While High Fantasy began with a fervent fan base, the genre also conjured up immense disapproval from the church. Devout Christians, Catholics, and Mormons worried that the High Fantasy novels were promoting witchcraft. They were concerned that if their children became interested in High Fantasy, they would stray from their faith in God. Prior to C.S. Lewis’s success with The Chronicles of Narnia, he wrote books with which he “enriched the faith of many young Latter-Day Saints…. Christians of all faiths [found] similar inspiration in Lewis’ writings”(Jardin). Due to his already profound impact on the believers in Christ, he was able to shift their views about the intentions of High Fantasy. Lewis’s fans were already invested in his compelling religious novels and as a result when he released The Chronicles of Narnia he forced them to approach the genre from a different perspective. “Lewis said it was primarily his imagination that laid the foundation of his faith…. When he read George MacDonald’s fantasy work ‘Phantastes,’ he described it […] as baptizing his imagination” (Jardin). This statement alone showed the people of faith who admired C....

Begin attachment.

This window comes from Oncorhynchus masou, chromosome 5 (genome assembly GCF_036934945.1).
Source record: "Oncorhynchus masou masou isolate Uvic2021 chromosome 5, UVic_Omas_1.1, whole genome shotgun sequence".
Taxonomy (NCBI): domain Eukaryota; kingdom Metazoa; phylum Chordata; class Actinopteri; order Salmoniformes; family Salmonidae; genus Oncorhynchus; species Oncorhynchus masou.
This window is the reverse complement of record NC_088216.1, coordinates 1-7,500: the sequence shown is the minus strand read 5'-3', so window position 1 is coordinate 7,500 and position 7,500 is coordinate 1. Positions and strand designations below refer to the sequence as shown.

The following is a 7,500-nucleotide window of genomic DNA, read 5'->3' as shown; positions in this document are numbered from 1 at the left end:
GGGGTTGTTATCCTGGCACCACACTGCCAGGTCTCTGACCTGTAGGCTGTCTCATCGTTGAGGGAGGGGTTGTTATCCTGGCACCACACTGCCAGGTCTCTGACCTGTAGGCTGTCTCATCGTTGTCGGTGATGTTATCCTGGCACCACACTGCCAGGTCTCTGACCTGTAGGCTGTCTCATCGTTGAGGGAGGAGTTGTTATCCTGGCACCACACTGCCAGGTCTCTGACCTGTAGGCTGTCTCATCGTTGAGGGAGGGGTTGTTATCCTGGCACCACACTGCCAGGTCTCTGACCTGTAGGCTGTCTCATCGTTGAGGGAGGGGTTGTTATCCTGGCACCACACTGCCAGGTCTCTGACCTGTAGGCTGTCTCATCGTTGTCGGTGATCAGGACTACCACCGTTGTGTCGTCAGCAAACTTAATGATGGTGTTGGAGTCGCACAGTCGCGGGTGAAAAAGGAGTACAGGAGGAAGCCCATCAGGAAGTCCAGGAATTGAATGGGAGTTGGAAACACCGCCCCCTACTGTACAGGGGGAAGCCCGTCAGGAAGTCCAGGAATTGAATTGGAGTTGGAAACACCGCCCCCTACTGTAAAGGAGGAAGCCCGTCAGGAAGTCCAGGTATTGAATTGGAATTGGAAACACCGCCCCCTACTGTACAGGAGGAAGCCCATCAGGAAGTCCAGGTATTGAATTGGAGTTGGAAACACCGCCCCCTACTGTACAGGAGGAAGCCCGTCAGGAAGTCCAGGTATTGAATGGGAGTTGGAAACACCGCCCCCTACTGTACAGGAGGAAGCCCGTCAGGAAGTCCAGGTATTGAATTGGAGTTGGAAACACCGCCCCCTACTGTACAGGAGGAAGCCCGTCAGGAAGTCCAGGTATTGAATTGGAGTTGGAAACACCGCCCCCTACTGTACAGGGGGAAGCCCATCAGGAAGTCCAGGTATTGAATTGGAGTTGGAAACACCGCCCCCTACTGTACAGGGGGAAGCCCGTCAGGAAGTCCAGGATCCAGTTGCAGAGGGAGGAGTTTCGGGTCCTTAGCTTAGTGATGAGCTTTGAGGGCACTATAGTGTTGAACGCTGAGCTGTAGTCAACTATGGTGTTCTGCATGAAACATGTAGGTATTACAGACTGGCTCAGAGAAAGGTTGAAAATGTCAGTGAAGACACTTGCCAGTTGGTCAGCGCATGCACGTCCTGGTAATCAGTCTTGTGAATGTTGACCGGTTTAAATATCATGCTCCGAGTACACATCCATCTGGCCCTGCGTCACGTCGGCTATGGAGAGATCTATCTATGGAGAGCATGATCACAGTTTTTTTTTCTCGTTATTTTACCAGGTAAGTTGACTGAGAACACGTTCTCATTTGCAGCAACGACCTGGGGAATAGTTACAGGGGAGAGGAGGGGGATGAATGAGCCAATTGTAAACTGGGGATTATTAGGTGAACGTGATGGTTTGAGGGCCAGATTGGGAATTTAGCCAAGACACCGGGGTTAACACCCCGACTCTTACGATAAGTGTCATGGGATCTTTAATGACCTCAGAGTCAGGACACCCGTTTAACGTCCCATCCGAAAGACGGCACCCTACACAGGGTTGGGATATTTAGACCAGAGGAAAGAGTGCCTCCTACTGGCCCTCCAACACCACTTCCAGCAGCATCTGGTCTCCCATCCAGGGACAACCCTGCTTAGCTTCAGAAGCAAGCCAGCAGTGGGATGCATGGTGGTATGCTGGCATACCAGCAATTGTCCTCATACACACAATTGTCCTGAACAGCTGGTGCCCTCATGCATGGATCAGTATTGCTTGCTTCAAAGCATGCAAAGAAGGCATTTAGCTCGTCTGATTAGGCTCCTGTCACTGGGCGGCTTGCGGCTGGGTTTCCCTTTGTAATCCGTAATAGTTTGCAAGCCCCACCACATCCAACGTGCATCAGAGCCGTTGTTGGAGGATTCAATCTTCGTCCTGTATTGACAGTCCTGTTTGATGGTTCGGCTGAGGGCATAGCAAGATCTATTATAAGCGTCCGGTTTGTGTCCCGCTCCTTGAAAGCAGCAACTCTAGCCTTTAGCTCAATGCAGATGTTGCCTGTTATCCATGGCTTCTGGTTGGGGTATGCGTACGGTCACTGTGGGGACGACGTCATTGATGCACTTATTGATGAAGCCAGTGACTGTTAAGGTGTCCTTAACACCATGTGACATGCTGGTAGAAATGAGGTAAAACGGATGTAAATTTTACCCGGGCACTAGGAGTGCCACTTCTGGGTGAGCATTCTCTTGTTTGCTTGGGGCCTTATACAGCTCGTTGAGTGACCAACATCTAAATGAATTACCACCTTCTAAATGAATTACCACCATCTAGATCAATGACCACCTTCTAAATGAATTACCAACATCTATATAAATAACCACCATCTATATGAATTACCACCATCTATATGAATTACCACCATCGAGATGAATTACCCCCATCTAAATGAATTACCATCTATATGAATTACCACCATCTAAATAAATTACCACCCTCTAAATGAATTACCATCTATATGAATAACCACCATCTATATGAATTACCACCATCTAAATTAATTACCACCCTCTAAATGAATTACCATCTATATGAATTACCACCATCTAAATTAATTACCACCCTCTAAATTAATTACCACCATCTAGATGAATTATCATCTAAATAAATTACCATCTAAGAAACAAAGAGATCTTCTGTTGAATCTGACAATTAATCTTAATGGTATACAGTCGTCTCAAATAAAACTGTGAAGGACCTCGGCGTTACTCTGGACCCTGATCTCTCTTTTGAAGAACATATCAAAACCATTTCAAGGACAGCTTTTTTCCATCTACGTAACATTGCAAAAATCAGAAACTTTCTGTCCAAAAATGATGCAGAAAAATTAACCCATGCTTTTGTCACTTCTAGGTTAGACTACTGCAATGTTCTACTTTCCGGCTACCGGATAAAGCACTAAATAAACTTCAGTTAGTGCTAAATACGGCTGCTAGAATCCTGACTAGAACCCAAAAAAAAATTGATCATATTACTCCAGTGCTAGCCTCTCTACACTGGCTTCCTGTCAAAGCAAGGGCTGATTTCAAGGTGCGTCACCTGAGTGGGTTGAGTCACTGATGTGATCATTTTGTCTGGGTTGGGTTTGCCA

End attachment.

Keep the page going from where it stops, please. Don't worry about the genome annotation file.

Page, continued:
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...." DeseretNews.com. N.p., 22 Nov. 2013. Web. 16 Feb. 2014.
This article outlines the life of C.S. Lewis and his writings on Christianity and Chronicles of Narnia. The piece describes the effect Lewis had on his religious readers and highlights his life story, including his inspiration for his novels. Jardin wanted to draw attention to the positive effect Lewis had on the world.
Larsen, David. "George RR Martin Interview - Books - From Our Archive - The Listener." New Zealand Listener George RR Martin Interview Comments. N.p., 16 Nov. 2013. Web. 17 Feb. 2014.
This interview exemplifies George R.R. Martin’s journey to The Game of Thrones and his writing styles and how they contribute to High Fantasy. Martin reveals the intentions of his novels and his strategy for completing such arduous books.
Martin, George R. R. A Game of Thrones. New York: Bantam, 1996. Print.
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